Litter study shows Glendale isn’t too trashy
The amount of trash and cigarette butts on Glendale city streets continues to decline, according to the most recent "litter index" released this week.
Glendale Neighborhood Services officials reported that on a scale of 1 to 4 -- with 1 indicating "no litter" and 4 representing "extremely littered" -- the city had an average ranking of 1.47.
The results were compiled last month when city officials and volunteers recorded litter levels in 24 study areas, the Glendale News-Press reported.
The annual litter ranking has fallen consistently since 2005, when Glendale received a 1.87 ranking in the inaugural study.
City officials attribute the decline to a range of outreach activities, including educational programs at schools, a block adoption program and community cleanup events.
"We feel when people actually participate in those programs, that people walk away feeling more of a sense of ownership for their neighborhood and their community," said Sandra Rodriguez, a program coordinator for the Neighborhood Services Division.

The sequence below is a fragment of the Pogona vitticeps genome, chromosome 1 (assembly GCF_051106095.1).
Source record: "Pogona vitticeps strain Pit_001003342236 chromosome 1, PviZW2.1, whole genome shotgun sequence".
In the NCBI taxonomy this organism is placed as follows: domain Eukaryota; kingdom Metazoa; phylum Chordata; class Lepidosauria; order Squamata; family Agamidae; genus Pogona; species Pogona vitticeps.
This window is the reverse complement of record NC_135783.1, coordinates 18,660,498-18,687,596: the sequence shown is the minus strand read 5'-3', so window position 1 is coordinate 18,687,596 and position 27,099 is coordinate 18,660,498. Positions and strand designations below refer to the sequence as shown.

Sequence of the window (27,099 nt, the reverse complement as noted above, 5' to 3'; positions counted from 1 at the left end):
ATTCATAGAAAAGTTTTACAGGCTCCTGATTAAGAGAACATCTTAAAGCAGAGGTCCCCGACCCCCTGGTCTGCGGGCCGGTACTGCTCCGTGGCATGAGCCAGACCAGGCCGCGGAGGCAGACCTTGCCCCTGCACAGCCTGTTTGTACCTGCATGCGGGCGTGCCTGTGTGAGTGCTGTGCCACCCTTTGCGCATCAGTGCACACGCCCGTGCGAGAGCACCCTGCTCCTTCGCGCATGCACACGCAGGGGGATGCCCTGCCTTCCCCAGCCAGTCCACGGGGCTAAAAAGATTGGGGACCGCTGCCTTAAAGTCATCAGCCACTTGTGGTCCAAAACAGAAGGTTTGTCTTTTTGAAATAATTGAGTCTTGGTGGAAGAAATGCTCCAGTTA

Glendale resident Margaret Hammond, a longtime member of the Committee for a Clean & Beautiful Glendale, said as a volunteer, she has seen the decline in litter in recent years.
"Last year, I was amazed at the difference from what it was the year before," she said. "We would go virtually blocks and blocks and not see anything."
The study did find hot spots with higher levels of litter -- mainly along stretches of the Golden State, Glendale and the Foothill freeways.
The highest amount of litter was reported in the study areas along the 5 Freeway in the Glendale Rancho area, which received a ranking of 3.17, compared with 1.75 in last year's survey.
-- Melanie Hicken, Times Community News
Photo: Cigarette butts litter the ground in a Glendale parking lot. Credit: Glendale News-Press